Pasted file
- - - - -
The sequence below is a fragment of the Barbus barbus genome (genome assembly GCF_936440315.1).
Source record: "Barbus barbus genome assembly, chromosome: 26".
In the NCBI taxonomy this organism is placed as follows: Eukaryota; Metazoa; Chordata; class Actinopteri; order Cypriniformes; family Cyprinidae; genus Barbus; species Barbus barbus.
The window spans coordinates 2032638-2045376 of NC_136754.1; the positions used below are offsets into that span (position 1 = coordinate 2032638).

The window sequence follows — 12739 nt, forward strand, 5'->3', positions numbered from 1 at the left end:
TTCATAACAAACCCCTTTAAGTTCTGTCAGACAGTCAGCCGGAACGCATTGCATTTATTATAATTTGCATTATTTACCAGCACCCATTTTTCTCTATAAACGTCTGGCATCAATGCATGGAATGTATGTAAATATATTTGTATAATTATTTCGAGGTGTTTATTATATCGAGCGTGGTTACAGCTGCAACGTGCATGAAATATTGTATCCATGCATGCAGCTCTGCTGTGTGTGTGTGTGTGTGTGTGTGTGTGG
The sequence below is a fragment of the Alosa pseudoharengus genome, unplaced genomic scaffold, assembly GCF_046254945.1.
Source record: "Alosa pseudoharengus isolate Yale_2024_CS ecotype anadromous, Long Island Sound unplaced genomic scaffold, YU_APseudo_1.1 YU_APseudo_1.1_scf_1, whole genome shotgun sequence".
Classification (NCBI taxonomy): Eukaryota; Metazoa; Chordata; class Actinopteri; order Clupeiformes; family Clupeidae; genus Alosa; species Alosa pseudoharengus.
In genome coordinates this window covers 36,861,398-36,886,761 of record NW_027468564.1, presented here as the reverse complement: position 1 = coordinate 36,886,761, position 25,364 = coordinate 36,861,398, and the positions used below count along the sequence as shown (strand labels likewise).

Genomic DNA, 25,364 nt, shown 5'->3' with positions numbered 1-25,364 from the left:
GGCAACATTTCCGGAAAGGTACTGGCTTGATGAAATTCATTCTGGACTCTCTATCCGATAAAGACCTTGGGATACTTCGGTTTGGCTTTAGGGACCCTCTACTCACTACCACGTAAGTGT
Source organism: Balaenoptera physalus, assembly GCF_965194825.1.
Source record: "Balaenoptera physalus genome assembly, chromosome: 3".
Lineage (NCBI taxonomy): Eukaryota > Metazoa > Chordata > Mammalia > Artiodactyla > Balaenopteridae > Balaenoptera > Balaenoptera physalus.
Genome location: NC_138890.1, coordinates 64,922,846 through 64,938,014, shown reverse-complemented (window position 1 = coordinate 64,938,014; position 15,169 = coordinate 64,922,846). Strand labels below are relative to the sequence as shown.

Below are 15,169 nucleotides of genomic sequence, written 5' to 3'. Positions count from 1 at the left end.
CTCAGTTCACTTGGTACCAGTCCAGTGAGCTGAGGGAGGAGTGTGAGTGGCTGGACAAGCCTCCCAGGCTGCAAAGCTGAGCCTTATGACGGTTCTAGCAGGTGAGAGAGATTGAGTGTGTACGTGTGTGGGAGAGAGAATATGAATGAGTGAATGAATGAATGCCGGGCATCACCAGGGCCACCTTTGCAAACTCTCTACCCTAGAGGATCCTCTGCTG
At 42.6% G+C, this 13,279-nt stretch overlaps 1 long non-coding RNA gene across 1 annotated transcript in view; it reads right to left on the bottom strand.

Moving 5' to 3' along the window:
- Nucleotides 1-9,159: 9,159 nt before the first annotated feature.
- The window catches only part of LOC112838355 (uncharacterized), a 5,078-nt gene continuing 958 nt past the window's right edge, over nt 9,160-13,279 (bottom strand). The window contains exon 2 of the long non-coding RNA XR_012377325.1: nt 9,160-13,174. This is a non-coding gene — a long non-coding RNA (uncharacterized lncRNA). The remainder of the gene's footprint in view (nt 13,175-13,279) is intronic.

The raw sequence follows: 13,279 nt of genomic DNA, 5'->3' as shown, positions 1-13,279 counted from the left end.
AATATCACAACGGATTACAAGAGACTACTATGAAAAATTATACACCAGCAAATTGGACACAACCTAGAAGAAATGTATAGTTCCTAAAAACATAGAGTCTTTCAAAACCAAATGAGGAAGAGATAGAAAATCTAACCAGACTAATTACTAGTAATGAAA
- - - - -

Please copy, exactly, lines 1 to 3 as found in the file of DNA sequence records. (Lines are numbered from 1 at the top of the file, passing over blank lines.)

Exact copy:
The sequence below is a fragment of the Barbus barbus genome (genome assembly GCF_936440315.1).
Source record: "Barbus barbus genome assembly, chromosome: 26".
In the NCBI taxonomy this organism is placed as follows: Eukaryota; Metazoa; Chordata; class Actinopteri; order Cypriniformes; family Cyprinidae; genus Barbus; species Barbus barbus.